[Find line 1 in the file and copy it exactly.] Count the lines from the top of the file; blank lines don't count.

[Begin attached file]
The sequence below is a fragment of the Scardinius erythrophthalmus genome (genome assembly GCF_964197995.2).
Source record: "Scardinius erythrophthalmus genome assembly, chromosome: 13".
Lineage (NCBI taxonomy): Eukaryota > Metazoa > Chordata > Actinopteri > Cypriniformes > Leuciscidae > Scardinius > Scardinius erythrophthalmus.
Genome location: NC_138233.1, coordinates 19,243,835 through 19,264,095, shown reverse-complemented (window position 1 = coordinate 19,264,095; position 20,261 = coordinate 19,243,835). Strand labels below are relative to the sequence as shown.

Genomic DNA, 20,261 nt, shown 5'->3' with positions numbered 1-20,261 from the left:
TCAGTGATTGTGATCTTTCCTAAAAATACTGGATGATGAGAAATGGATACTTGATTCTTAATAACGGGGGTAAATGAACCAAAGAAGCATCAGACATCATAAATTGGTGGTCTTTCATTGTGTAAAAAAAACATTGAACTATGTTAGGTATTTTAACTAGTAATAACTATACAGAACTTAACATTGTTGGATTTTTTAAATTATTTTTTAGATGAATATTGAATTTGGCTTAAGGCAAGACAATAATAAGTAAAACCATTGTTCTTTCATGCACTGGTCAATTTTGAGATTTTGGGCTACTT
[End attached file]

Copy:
The sequence below is a fragment of the Scardinius erythrophthalmus genome (genome assembly GCF_964197995.2).